Svalbard coal mine cuts 100 jobs to reduce costs

Coal mining on Norway's Arctic Svalbard archipelago is no good business.

Business is bad for the world’s northernmost mining company. Low coal prices and high costs forces Store Norske to cut one third of its employees.


Less than a year after Store Norske proudly opened its new Lunckefjell coal mine, the Board of Directors on Monday decided to put all activities on slow-speed for the next year and a half. 

The decision includes a reduction in number of employees by 100 from today’s 340 workers, reports Svalbardposten.

Over the first nine months 2014, Store Norske has a deficit of NOK 225 million (€27 million), expected to rise to NOK 400 (€47 million) by year end.

“The reason why we are where we are today is primarily because of drop in market prices. Like for other raw materials, also coal prices are falling. The prospective for coal prices in the future force us to take action now,” says Per Andersson, CEO of Store Norske to NRK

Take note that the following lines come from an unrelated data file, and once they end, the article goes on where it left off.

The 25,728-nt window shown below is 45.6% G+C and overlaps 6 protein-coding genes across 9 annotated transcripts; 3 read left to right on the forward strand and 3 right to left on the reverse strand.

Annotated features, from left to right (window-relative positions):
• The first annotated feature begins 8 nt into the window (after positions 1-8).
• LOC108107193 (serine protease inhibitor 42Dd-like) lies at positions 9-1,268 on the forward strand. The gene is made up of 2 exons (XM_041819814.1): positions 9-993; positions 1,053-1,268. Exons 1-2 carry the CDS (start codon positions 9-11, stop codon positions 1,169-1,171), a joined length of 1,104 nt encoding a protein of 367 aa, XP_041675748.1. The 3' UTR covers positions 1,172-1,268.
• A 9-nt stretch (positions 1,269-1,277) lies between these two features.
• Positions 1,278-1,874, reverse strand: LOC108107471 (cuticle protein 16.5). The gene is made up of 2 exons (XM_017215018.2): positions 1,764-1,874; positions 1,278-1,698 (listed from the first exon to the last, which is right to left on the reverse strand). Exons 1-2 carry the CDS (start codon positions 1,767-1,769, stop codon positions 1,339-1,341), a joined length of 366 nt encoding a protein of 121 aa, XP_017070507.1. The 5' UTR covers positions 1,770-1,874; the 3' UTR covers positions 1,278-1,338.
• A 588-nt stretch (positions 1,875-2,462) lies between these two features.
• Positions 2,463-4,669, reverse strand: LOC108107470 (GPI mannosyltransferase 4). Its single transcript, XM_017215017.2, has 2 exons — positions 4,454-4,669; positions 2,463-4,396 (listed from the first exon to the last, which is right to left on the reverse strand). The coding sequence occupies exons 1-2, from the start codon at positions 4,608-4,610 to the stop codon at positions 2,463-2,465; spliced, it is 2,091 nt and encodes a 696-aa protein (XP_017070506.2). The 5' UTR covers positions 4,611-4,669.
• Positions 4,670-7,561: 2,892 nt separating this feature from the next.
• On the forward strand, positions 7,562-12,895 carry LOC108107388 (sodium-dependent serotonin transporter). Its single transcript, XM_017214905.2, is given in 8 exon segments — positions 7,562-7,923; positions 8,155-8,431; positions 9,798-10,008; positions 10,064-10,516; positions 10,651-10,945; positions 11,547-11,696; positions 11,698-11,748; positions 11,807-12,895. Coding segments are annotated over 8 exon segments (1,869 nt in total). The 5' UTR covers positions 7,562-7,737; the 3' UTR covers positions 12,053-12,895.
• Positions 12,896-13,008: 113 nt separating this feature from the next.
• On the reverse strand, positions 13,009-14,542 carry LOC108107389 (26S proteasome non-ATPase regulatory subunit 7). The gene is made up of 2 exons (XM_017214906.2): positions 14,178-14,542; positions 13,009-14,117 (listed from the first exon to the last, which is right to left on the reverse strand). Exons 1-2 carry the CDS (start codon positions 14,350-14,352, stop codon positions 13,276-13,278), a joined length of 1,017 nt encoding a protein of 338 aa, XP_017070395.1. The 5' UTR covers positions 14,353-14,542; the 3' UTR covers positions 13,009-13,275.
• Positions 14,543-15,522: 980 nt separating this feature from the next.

Norway’s coal mining on Svalbard is a controversial issue. 

This summer, Executive secretary on climate change for the UN, Christiana Figueres, called on Norway to close its coal mines on Svalbard.

“The coal mining in Svalbard is very incongruous with what the island actually stands for, namely climate research. These fit very poorly together. The mines on Svalbard, yes, I think Norway should close these mines but should do it in a way that is exemplary,” Figueres said quoted by the online magazine World Coal.

As of today, Store Norske is together with tourism and research the cornerstone activity on Svalbard. Store Norske is state-own and the mines on Svalbard are the only coal mining in Norway.